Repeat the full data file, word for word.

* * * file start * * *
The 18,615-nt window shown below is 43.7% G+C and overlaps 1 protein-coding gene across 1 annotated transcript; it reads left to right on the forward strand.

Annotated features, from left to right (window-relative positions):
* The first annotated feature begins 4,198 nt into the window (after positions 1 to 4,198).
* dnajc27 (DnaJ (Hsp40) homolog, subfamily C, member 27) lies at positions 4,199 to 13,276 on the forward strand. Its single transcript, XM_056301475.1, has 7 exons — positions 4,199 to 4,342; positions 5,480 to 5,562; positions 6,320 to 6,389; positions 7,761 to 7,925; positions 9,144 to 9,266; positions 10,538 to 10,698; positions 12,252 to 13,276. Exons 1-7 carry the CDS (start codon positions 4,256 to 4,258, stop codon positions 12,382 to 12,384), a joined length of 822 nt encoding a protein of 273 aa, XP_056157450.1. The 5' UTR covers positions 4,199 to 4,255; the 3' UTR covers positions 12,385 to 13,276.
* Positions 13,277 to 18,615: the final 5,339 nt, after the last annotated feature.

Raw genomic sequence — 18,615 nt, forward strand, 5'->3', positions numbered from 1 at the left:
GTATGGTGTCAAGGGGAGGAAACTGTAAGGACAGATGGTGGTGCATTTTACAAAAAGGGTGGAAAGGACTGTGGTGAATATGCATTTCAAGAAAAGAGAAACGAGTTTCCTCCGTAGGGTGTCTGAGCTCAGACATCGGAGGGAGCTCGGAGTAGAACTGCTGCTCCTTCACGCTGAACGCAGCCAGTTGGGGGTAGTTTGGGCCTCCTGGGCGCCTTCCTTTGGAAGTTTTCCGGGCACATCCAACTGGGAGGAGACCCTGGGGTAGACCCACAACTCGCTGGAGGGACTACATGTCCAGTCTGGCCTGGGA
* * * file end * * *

The 18,615-nt window shown below is 43.7% G+C and overlaps 1 protein-coding gene across 1 annotated transcript; it reads left to right on the forward strand.

Annotated features, from left to right (window-relative positions):
* The first annotated feature begins 4,198 nt into the window (after positions 1 to 4,198).
* dnajc27 (DnaJ (Hsp40) homolog, subfamily C, member 27) lies at positions 4,199 to 13,276 on the forward strand. Its single transcript, XM_056301475.1, has 7 exons — positions 4,199 to 4,342; positions 5,480 to 5,562; positions 6,320 to 6,389; positions 7,761 to 7,925; positions 9,144 to 9,266; positions 10,538 to 10,698; positions 12,252 to 13,276. Exons 1-7 carry the CDS (start codon positions 4,256 to 4,258, stop codon positions 12,382 to 12,384), a joined length of 822 nt encoding a protein of 273 aa, XP_056157450.1. The 5' UTR covers positions 4,199 to 4,255; the 3' UTR covers positions 12,385 to 13,276.
* Positions 13,277 to 18,615: the final 5,339 nt, after the last annotated feature.

Raw genomic sequence — 18,615 nt, forward strand, 5'->3', positions numbered from 1 at the left:
GTATGGTGTCAAGGGGAGGAAACTGTAAGGACAGATGGTGGTGCATTTTACAAAAAGGGTGGAAAGGACTGTGGTGAATATGCATTTCAAGAAAAGAGAAACGAGTTTCCTCCGTAGGGTGTCTGAGCTCAGACATCGGAGGGAGCTCGGAGTAGAACTGCTGCTCCTTCACGCTGAACGCAGCCAGTTGGGGGTAGTTTGGGCCTCCTGGGCGCCTTCCTTTGGAAGTTTTCCGGGCACATCCAACTGGGAGGAGACCCTGGGGTAGACCCACAACTCGCTGGAGGGACTACATGTCCAGTCTGGCCTGGGA